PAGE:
Project Archaeology Blog

Check Out New Events, Updates, & Curriculum

Summer Workshops Offered Across the Nation!

Join one of the 2015 workshops hosted across the United States in Kansas, Arkansas, Colorado, and more! Check out the Event Calendar or visit your State's program page to request a workshop in your state. Five Hot Days in July by Virginia A. Wulfkuhle,...

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How to Make a Toggle Harpoon

As we learned in the last blog post, sea mammals are the most important resource for Iñupiaq peoples, as they provide the basic materials for food, shelter, and tools. The Iñupiaq utilized a special tool to better hunt sea mammals called a Toggle Harpoon. In our...

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What is an Ivrulik?

Is it an iglu? Actually, an ivrulik is a semi-subterranean sod house used by the Iñupiat (northern Eskimos) of the North Slope of Alaska—specifically, those who lived at Piŋusugruk (labeled on maps as Point Franklin), a point that juts into the Chukchi Sea near what...

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Story Contest Winner!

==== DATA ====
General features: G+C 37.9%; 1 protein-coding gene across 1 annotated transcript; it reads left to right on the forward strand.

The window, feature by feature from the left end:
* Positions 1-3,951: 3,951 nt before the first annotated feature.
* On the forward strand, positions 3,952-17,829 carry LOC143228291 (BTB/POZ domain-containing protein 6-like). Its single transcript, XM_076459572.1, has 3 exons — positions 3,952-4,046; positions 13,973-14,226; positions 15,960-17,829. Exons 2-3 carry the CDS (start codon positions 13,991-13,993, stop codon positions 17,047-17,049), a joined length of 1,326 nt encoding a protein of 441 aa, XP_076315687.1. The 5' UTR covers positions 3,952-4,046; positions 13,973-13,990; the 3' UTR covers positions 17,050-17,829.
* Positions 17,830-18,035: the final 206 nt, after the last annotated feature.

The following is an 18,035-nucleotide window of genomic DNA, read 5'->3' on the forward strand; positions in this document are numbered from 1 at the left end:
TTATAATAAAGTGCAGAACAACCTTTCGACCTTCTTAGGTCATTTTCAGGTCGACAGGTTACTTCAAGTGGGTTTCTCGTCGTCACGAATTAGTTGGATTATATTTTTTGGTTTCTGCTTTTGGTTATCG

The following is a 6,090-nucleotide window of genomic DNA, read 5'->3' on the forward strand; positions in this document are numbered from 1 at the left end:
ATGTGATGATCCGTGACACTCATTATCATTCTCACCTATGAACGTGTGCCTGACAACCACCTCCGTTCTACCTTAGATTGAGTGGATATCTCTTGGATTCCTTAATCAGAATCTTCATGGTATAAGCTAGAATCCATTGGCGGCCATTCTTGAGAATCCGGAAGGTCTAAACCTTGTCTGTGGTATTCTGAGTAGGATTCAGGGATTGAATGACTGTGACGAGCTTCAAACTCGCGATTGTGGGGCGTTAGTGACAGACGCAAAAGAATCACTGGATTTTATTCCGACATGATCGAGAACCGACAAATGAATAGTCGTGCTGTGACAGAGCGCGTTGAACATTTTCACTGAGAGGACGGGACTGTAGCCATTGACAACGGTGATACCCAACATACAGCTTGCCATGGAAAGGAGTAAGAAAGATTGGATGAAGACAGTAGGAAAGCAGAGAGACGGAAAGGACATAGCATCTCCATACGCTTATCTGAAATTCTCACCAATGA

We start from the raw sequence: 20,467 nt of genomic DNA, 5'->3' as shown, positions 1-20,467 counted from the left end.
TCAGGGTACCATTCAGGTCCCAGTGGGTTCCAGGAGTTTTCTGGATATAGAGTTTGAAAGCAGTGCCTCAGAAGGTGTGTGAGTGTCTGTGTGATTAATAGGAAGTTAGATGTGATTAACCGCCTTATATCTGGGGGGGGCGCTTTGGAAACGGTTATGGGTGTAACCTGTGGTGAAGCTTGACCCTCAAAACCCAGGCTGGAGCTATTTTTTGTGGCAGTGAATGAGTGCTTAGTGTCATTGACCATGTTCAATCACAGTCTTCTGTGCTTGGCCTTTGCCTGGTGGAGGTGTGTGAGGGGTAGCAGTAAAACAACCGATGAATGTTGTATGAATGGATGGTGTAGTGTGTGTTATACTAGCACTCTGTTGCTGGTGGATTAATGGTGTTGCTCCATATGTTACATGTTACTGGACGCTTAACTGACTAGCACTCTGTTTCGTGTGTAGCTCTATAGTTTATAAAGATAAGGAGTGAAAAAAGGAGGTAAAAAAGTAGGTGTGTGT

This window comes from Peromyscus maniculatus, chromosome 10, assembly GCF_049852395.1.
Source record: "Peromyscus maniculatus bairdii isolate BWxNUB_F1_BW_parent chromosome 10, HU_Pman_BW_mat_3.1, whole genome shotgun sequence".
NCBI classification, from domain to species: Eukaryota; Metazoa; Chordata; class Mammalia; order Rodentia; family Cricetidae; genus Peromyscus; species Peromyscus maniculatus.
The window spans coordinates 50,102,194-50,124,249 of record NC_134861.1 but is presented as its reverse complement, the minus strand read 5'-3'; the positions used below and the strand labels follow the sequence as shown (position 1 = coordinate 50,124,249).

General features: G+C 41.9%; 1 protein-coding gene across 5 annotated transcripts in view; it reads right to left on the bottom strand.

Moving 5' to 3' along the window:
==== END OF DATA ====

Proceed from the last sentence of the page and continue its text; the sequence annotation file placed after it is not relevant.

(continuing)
We asked teachers from across the nation to submit stories about how they use archaeology in their classroom or a time when they took their students to visit an archaeological site. Dan McRoberts from Iowa is the winner of the Project Archaeology Story Contest!!! He...

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Fingers Crossed for Lighthouse Keeper Investigation!

By Sarah Miller, Florida Public Archaeology Network and Florida State Coordinator Project Archaeology first came to Florida in 2006 when I was hired as Director of the Northeast Regional Center for the Florida Public Archaeology Network.  As part of the grand opening...

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We have heard the proverb "It takes a village to raise a child". Stated another way, it takes collaboration to raise a child.  Taking it one step farther, it takes collaboration to raise a child's archaeological literacy!  The Project Archaeology program in Missouri...

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A Student Teaching Students

On a Fourth Grade Field Trip to an Archaeology Site By Meghan Forney, MSU Anthropology student and Project Archaeology intern When I look back on my life up until this point, I notice that 1) I seem to have been a student for forever and 2) that the chapters of my...

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